Abstract: Although corporate social responsibility (CSR) can affect employees, we know little about how it affects them. Employees' interpretation of CSR is important because of the paradoxical nature of CSR. When firms operate in ways that seem counter to their nature (i.e., pursuit of social good rather than profit), the causal attributions of affected employees are crucial to understanding their work-related behavior, as is the role of contextual factors such as leadership processes in shaping these attributions. Drawing from attribution and social learning theories, we develop a multilevel social influence theory of how CSR affects employees. We integrate managers as second observers in the baseline actor (i.e., firm)—observer (i.e., employee) dyad, whereas most attribution theory research has focused on single actor–observer dyads. Multisource field data collected from 427 employees and 45 managers were analyzed using hierarchical linear modeling. Managers' genuine (self-serving) CSR attributions are positively related to employees' genuine (self-serving) CSR attributions; and the strength of the relationship between managers' and employees' genuine CSR attributions depends on managers' organizational tenure. Employees' genuine CSR attributions also are positively related to employee advocacy, whereas—interestingly—employees' self-serving CSR attributions do not appear to harm employee advocacy. Copyright © 2017 John Wiley & Sons, Ltd.
      PubDate: 2017-02-23T06:05:31.180691-05:
      DOI: 10.1002/job.2189
  • Encouraging environmental sustainability through gender: A
           micro-foundational approach using linguistic gender marking
    • Authors: Amir Shoham; Tamar Almor, Sang Mook Lee, Mohammad F. Ahammad
      Abstract: While studies show that organizational diversity is beneficial to their practice of environmental sustainability, we know very little about the effect that the gender of an individual director can have on sustainability practice. In this empirical paper, we employ a micro-foundational approach to examine whether the number of women on an organization's board of directors has a direct effect on its attitude towards environmental sustainability, regardless of the national culture in which the organization is located. Culture in this study is measured through grammatical gender marking, a unique approach to measuring women-oriented cultural effects. Previous studies show that certain cultures have more gender roles than others do, which in turn affect general and organizational behavior in that society. Grammatical gender marking enables us to study the impact of gender of the individual director on the organization's attitude towards environmental sustainability across cultures, by empirically examining data from 71 countries, sampling 4500 organizations for multiple years and industries. Our findings show that organizations become significantly more proactive in environmental sustainability with the appointment of even one woman to the board of directors, regardless of the local culture. We further show that the organization's level of disclosure regarding its sustainability activities increases with the number of women on the board of directors. Our data also show a significantly negative relationship between various gender-based language indices and the presence of women on the board of directors. In cultures defined by a language that has clear grammatical gender markings, there is a tendency to appoint fewer women to boards of directors, thereby influencing indirectly the organization's attitude towards environmental sustainability. Copyright © 2017 John Wiley & Sons, Ltd.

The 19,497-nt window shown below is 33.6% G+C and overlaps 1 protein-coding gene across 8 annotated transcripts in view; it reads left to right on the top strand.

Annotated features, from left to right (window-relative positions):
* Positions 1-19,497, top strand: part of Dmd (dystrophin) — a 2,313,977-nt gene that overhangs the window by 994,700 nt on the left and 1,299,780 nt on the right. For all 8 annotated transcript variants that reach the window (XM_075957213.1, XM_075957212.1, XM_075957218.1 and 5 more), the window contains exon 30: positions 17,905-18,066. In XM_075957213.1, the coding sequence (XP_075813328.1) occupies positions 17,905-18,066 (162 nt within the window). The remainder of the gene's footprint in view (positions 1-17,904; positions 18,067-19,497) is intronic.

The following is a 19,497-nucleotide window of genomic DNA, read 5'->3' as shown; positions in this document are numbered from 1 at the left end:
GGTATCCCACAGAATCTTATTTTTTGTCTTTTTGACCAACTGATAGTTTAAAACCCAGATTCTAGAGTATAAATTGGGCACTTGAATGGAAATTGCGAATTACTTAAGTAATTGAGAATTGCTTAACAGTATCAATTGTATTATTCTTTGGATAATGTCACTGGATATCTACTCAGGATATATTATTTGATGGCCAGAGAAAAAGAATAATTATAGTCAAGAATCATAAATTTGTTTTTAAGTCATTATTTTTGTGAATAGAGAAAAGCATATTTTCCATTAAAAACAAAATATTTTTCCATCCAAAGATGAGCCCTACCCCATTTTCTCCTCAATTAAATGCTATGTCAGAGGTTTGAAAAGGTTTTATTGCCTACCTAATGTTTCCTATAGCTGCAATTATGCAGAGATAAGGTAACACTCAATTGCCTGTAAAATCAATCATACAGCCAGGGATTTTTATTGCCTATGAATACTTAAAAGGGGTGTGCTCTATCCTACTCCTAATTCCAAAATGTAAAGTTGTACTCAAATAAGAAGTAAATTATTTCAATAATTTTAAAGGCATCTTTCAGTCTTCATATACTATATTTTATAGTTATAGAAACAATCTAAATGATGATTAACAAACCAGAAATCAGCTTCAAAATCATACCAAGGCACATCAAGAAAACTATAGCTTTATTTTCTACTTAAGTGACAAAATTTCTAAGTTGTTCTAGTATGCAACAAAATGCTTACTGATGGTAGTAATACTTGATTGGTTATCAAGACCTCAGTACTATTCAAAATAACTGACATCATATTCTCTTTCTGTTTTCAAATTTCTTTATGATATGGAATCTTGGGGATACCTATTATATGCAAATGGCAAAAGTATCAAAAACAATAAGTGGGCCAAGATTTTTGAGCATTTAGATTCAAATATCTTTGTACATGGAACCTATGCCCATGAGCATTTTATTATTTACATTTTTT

PubDate: 2017-02-23T06:00:47.073003-05:
      DOI: 10.1002/job.2188
  • Work–family conflict and mindfulness: Investigating the effectiveness of
           a brief training intervention
    • Authors: Kaitlin M. Kiburz; Tammy D. Allen, Kimberly A. French
      Abstract: This experimental switching replications design study examined the effectiveness of a brief mindfulness-based training intervention that included a one-hour mindfulness-based workshop followed by 13 days of behavioral self-monitoring (BSM) in an attempt to reduce work–family conflict. The intervention increased participants' mindfulness and decreased work-to-family conflict, but did not reduce family-to-work conflict. In addition, those who participated in BSM reported greater mindfulness, less work-to-family conflict, and less family-to-work conflict than did those who did not participate in BSM. Theoretical and practical implications, as well as future research directions, are discussed. Copyright © 2017 John Wiley & Sons, Ltd.
      PubDate: 2017-02-15T03:05:29.313873-05:
      DOI: 10.1002/job.2181
  • An organizational ethic of care and employee involvement in
           sustainability-related behaviors: A social identity perspective
    • Authors: Abraham Carmeli; Stephen Brammer, Emanuel Gomes, Shlomo Y. Tarba